Report: U.S. Survivor Benefits Compare Well to Other Sectors

New studies released by RAND, an independent research and development group, found that the policies of the Survivor Benefit Plan (SBP) “generally compared well” to those of other public, private, federal and commercial plans.

The assessment began at the request of Congress to compare the financial outreach to surviving members from different sectors.

The chief purpose of SBP is to provide a “reasonable level of income through an annuity” to survivors of U.S. service members who die in the line of duty or are enrolled in SBP as retirees.

This benefits program replaced a former federal plan that resulted in high costs for retirees and other “limitations.”

According to the assessment, most annuitants were survivors of military retirees in 2016. RAND said the amount covered by SBP has been rising, reaching about 98 percent of the retiree group.

Part of the increase comes from the Department of Defense’s subsidization of SBP, which calls for lower paid premiums of retirees “that would be required to cover the full liability of SBP,” according to RAND.

RAND said SBP benefits typically provide up to a third, and sometimes up to half, of survivors’ income, depending on whether they receive Social Security.

In those sectors, RAND said that retirement plans are often available in defined programs. These plans cause workers to depend on life insurance, defined contribution plans, workers’ compensation and Social Security to provide for surviving family.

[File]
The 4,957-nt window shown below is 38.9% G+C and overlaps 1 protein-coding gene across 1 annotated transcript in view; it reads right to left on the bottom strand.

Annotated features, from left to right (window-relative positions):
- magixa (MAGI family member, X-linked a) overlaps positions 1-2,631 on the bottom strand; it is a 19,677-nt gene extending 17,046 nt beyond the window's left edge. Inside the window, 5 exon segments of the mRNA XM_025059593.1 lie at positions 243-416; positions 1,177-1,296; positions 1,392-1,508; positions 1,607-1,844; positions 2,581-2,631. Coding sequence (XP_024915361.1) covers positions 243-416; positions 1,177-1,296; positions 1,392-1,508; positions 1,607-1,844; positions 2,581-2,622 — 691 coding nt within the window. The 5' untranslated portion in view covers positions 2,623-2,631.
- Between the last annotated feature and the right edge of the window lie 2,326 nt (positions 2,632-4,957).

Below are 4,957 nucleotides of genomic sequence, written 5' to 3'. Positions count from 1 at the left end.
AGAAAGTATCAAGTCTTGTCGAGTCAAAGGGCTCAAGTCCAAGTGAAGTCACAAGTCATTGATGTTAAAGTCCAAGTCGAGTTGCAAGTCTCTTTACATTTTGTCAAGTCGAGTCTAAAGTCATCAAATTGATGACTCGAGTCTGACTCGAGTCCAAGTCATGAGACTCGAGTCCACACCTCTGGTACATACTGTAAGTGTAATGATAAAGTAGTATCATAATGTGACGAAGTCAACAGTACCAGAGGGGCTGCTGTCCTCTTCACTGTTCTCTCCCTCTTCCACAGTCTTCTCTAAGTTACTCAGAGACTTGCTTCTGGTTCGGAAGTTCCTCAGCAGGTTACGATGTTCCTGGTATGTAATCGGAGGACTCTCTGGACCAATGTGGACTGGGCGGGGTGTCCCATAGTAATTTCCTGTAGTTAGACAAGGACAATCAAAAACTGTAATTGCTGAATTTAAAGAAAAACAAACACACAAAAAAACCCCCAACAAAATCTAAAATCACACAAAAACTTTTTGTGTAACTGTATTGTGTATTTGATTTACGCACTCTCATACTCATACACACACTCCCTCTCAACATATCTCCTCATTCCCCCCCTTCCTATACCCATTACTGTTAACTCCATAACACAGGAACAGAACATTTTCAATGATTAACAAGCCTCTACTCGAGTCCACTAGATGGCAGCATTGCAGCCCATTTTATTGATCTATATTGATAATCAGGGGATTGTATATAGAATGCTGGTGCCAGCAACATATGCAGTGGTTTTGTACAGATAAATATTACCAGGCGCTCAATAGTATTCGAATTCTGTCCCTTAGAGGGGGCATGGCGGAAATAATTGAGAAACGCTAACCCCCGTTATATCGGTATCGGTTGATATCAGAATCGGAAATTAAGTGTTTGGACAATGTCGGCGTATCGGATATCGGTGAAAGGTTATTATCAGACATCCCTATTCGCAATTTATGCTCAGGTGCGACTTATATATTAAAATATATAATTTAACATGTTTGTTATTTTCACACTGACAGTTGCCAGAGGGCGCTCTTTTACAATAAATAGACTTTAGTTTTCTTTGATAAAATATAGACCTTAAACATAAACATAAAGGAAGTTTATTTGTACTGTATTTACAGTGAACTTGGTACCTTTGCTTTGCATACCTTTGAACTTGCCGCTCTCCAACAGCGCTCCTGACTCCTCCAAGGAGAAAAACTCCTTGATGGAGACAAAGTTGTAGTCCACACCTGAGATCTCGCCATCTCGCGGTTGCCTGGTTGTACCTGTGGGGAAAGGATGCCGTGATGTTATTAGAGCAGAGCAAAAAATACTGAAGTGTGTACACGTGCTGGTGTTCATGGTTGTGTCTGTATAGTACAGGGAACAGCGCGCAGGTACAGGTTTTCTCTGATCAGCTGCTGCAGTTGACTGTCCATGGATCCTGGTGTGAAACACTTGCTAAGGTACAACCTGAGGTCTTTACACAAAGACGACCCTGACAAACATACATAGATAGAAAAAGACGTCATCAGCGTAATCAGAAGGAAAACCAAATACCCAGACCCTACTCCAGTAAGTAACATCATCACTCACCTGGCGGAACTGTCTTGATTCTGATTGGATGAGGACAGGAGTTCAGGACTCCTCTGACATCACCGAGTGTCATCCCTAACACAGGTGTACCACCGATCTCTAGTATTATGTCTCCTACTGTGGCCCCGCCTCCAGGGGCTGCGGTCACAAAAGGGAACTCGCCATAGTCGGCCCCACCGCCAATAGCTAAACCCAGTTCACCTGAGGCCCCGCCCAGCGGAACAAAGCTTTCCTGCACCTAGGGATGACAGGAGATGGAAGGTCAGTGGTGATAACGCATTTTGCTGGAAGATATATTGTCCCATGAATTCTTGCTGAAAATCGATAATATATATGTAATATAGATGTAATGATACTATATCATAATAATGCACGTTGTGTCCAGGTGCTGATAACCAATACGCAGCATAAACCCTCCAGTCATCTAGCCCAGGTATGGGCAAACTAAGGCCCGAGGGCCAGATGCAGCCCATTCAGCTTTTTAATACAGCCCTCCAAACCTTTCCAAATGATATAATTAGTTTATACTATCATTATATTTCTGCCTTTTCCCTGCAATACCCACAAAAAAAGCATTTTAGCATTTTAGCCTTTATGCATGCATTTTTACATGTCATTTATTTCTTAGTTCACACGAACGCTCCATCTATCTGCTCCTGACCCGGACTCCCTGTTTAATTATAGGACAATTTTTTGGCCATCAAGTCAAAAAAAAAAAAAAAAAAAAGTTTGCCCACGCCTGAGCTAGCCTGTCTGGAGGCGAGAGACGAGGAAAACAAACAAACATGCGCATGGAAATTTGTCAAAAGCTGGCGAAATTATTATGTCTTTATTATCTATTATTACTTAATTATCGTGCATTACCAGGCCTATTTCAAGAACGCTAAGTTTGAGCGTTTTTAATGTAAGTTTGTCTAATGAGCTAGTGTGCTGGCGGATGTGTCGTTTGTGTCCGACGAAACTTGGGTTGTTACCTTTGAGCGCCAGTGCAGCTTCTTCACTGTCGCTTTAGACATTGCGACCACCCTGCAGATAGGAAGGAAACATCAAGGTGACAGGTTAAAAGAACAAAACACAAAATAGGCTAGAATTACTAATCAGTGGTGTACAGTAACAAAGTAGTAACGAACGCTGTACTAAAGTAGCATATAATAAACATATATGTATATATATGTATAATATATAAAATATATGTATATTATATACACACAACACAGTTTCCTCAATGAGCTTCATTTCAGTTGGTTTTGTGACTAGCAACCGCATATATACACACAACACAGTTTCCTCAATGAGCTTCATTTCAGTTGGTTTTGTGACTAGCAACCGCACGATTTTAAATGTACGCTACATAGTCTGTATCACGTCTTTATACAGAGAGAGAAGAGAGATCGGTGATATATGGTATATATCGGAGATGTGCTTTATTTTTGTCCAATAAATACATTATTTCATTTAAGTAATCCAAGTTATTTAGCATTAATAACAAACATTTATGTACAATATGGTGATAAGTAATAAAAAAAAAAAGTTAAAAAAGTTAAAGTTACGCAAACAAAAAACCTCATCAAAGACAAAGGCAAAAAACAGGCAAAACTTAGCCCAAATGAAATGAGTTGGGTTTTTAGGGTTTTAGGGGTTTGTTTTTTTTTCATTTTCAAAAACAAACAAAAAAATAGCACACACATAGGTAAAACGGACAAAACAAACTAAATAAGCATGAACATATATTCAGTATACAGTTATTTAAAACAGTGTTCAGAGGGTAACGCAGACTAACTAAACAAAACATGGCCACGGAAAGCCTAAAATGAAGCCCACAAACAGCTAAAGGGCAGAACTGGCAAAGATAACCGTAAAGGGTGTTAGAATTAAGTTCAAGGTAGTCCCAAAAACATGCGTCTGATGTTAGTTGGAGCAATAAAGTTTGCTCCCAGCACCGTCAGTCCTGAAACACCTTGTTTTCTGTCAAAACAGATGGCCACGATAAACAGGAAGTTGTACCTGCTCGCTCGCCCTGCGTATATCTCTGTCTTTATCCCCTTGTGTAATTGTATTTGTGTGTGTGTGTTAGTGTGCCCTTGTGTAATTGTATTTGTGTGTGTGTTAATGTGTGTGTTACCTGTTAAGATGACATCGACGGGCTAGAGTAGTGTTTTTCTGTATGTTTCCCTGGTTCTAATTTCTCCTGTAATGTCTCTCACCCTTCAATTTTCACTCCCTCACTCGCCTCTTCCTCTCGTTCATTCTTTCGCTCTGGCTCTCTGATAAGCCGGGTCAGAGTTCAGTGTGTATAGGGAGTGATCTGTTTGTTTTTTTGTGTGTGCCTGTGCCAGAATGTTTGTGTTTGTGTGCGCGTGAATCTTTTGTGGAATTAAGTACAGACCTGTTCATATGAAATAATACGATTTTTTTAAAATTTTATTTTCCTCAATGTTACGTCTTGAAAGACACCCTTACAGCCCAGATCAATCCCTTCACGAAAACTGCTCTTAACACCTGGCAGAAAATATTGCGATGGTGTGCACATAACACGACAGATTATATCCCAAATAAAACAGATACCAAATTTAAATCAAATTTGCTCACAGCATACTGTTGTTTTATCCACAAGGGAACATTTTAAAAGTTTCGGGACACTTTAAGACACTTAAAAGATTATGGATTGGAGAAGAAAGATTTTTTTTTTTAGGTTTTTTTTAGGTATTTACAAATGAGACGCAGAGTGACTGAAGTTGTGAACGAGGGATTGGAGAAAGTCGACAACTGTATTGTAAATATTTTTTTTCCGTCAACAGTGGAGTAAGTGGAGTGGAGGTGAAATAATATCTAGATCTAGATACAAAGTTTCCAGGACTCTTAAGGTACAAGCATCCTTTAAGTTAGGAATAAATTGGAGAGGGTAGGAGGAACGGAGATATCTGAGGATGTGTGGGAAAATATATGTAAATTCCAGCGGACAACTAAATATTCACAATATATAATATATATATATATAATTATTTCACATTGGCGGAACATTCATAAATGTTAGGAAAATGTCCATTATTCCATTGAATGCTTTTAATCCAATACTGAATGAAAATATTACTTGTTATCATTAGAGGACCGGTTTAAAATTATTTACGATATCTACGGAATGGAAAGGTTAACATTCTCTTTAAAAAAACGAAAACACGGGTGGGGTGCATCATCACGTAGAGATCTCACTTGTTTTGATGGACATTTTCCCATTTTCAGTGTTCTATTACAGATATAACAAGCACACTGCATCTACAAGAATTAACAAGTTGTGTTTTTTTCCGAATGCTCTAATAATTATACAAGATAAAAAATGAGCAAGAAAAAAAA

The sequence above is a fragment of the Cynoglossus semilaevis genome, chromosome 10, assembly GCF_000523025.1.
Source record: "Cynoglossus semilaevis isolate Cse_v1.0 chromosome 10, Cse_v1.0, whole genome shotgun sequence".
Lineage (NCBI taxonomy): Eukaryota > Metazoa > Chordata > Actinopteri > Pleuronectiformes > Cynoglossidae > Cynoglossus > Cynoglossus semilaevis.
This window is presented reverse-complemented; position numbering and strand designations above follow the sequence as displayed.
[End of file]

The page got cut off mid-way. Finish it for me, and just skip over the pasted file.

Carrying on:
SBP benefits for the total income of a service member’s widow also received positive feedback from the research group.

“As with other widows who receive survivor benefits, these benefits are a key contributor to their financial status, contributing about half of total income, on average, for younger military widows who do not receive Social Security and about a third of total income for those who do,” the report said.

The assessment also examined the plausibility of using commercial sources to provide survivor benefits. RAND says this possibility assumes that the DoD will continue to subsidize SBP, and: “[Its] advisability depends on whether the commercial cost of administering SBP and managing the SBP fund, plus DoD’s cost of contracting, would be less than in-house costs of administration and managing SBP and on what quality of service would be preferred.”

Other SBP benefits include the DoD death gratuity, life insurance, education assistance, child care, and tax forgiveness.

Click here to read the full assessment published by RAND.

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